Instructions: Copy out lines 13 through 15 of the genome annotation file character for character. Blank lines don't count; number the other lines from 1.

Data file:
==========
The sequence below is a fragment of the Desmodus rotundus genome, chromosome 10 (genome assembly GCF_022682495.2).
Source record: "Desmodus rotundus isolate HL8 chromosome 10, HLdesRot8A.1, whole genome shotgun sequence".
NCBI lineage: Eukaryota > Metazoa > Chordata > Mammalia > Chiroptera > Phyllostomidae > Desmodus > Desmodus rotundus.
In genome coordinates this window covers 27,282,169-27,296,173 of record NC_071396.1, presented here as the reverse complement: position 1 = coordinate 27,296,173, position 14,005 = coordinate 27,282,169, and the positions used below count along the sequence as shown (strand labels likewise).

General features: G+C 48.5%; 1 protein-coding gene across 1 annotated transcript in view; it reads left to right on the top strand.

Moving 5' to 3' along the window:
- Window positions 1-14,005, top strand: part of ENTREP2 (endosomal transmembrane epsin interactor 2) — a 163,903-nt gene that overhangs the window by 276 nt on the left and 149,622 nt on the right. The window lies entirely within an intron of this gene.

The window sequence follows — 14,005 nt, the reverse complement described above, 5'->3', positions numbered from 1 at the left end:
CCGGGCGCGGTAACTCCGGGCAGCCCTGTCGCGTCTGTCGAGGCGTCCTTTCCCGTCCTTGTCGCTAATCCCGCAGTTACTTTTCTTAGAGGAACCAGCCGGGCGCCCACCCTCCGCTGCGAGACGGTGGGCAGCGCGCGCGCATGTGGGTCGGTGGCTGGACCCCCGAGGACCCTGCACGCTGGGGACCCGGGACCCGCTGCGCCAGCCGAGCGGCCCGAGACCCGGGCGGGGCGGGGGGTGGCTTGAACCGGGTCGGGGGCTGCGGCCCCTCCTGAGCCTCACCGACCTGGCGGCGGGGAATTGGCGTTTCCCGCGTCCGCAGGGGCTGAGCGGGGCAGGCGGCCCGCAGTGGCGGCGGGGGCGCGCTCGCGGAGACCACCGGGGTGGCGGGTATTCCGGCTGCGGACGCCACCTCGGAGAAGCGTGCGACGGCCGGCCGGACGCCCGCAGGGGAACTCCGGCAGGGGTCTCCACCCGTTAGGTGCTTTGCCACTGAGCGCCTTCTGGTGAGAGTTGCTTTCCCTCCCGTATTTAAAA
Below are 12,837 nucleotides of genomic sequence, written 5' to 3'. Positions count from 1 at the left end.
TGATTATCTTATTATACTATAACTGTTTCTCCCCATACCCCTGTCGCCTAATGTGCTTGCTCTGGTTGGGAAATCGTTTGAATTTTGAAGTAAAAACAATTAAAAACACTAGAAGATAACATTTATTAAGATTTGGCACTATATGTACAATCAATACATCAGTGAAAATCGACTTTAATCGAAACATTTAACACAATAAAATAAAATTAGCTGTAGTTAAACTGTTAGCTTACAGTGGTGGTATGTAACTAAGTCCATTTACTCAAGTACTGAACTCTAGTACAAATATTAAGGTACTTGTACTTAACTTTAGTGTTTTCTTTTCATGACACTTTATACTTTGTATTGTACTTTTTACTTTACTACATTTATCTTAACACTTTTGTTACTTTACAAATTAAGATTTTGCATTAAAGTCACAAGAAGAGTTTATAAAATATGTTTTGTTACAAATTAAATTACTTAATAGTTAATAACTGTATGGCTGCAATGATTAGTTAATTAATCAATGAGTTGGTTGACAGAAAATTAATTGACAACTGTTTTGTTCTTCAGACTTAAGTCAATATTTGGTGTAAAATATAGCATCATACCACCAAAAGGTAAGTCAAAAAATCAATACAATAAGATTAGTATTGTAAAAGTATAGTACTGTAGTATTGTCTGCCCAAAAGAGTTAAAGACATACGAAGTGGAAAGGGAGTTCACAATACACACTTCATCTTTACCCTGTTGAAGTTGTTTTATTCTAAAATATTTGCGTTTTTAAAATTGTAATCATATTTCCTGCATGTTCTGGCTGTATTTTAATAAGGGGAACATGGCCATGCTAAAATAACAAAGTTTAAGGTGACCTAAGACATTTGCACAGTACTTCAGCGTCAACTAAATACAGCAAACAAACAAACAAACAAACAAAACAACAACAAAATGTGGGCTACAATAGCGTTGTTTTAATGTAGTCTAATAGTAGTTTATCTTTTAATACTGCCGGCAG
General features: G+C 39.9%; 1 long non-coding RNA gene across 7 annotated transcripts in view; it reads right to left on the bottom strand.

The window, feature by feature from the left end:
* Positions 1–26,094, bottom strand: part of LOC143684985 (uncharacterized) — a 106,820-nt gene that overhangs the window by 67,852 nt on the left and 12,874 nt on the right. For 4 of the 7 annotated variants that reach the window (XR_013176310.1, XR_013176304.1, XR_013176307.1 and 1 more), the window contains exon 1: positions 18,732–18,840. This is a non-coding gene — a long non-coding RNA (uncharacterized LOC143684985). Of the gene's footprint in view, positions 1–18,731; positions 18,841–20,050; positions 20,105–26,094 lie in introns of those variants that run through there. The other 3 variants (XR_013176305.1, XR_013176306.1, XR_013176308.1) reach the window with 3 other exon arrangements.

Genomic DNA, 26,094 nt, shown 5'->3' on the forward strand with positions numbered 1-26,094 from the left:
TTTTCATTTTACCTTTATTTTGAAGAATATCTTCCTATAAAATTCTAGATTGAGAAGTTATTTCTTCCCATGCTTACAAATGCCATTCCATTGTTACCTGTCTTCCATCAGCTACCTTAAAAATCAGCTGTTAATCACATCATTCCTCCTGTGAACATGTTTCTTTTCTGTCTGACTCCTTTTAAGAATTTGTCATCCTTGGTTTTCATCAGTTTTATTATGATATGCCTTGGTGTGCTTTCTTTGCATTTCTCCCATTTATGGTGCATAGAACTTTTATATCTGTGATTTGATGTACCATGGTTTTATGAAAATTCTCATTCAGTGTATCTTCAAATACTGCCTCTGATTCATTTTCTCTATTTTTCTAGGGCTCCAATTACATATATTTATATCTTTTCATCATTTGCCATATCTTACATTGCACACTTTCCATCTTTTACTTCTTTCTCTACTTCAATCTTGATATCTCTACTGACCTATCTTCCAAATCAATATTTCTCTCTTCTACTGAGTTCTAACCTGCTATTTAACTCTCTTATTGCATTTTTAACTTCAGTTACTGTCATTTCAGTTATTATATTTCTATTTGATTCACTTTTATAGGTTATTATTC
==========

The window, feature by feature from the left end:
* Positions 1–26,094, bottom strand: part of LOC143684985 (uncharacterized) — a 106,820-nt gene that overhangs the window by 67,852 nt on the left and 12,874 nt on the right. For 4 of the 7 annotated variants that reach the window (XR_013176310.1, XR_013176304.1, XR_013176307.1 and 1 more), the window contains exon 1: positions 18,732–18,840. This is a non-coding gene — a long non-coding RNA (uncharacterized LOC143684985). Of the gene's footprint in view, positions 1–18,731; positions 18,841–20,050; positions 20,105–26,094 lie in introns of those variants that run through there. The other 3 variants (XR_013176305.1, XR_013176306.1, XR_013176308.1) reach the window with 3 other exon arrangements.

Genomic DNA, 26,094 nt, shown 5'->3' on the forward strand with positions numbered 1-26,094 from the left: